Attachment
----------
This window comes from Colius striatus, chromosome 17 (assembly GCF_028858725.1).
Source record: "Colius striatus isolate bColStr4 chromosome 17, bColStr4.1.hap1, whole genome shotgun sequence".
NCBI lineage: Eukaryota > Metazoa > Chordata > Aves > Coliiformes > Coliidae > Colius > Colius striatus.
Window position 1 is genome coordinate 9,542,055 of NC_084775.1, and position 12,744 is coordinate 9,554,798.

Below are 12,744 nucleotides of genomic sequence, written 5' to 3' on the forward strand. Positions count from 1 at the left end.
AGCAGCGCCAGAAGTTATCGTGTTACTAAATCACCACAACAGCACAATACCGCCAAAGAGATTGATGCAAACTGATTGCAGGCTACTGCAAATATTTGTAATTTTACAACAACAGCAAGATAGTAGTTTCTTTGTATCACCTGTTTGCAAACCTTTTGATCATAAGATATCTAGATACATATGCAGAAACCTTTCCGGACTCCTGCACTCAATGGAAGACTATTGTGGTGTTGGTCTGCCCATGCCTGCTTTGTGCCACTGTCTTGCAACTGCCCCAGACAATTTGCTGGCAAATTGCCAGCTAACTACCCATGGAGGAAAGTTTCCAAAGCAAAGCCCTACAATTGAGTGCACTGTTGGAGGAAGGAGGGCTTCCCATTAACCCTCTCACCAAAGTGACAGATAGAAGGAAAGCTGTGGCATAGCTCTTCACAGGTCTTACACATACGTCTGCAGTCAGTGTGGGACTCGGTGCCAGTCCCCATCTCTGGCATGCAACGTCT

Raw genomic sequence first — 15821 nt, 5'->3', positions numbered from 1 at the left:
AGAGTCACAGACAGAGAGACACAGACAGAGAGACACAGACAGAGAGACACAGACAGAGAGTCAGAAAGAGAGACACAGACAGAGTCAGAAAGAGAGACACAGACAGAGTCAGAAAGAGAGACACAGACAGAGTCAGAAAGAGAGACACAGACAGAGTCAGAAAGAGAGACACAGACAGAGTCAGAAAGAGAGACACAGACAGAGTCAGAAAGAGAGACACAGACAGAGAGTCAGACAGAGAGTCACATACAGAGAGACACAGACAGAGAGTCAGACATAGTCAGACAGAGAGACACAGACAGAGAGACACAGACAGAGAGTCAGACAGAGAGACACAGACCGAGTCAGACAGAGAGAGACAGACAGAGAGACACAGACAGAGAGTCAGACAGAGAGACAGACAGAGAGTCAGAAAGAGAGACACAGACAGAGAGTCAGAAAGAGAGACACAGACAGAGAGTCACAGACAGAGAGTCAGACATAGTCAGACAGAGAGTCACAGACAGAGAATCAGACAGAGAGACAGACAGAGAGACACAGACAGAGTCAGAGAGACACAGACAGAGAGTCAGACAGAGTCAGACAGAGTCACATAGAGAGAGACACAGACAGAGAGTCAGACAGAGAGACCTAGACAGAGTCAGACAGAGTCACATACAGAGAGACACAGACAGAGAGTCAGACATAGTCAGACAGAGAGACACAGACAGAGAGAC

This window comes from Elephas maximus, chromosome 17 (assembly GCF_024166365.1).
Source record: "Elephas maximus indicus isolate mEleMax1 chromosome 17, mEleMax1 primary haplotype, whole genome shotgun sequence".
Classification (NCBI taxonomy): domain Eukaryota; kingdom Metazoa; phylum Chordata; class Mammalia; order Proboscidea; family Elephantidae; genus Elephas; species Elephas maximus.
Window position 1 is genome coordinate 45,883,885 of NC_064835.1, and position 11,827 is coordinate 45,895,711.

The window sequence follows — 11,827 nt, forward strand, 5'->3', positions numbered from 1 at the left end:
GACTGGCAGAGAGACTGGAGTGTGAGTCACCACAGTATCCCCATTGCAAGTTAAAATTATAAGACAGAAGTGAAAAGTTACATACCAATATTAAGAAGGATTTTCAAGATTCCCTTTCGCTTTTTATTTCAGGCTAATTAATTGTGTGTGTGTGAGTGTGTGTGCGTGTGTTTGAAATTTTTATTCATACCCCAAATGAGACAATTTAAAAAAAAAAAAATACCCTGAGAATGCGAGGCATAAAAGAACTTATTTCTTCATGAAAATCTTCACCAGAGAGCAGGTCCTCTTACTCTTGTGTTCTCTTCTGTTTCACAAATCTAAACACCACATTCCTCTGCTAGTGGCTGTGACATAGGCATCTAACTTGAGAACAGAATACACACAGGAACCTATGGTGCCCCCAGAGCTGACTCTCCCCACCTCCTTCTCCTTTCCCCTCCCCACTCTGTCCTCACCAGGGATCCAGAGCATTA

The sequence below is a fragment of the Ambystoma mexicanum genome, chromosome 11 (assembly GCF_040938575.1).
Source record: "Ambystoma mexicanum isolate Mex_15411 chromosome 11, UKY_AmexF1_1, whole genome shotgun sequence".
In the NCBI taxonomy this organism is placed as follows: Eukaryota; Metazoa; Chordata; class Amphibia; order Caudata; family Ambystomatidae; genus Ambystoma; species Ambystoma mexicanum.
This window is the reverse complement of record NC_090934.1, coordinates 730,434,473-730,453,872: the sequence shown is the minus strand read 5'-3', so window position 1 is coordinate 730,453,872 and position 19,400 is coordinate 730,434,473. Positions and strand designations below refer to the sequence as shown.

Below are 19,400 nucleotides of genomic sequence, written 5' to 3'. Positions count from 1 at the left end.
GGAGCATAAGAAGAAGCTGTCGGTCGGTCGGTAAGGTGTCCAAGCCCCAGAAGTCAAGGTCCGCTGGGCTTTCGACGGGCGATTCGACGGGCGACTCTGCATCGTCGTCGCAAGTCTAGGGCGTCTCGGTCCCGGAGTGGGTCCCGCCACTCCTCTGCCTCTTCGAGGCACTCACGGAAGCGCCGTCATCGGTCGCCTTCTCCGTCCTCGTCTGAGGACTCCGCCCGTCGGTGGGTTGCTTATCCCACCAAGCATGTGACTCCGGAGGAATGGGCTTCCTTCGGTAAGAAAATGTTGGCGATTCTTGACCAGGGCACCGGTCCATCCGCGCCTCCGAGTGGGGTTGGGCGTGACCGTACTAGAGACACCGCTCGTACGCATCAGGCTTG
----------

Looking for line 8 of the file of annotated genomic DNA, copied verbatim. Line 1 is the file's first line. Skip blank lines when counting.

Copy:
AGAGTCACAGACAGAGAGACACAGACAGAGAGACACAGACAGAGAGACACAGACAGAGAGTCAGAAAGAGAGACACAGACAGAGTCAGAAAGAGAGACACAGACAGAGTCAGAAAGAGAGACACAGACAGAGTCAGAAAGAGAGACACAGACAGAGTCAGAAAGAGAGACACAGACAGAGTCAGAAAGAGAGACACAGACAGAGTCAGAAAGAGAGACACAGACAGAGAGTCAGACAGAGAGTCACATACAGAGAGACACAGACAGAGAGTCAGACATAGTCAGACAGAGAGACACAGACAGAGAGACACAGACAGAGAGTCAGACAGAGAGACACAGACCGAGTCAGACAGAGAGAGACAGACAGAGAGACACAGACAGAGAGTCAGACAGAGAGACAGACAGAGAGTCAGAAAGAGAGACACAGACAGAGAGTCAGAAAGAGAGACACAGACAGAGAGTCACAGACAGAGAGTCAGACATAGTCAGACAGAGAGTCACAGACAGAGAATCAGACAGAGAGACAGACAGAGAGACACAGACAGAGTCAGAGAGACACAGACAGAGAGTCAGACAGAGTCAGACAGAGTCACATAGAGAGAGACACAGACAGAGAGTCAGACAGAGAGACCTAGACAGAGTCAGACAGAGTCACATACAGAGAGACACAGACAGAGAGTCAGACATAGTCAGACAGAGAGACACAGACAGAGAGAC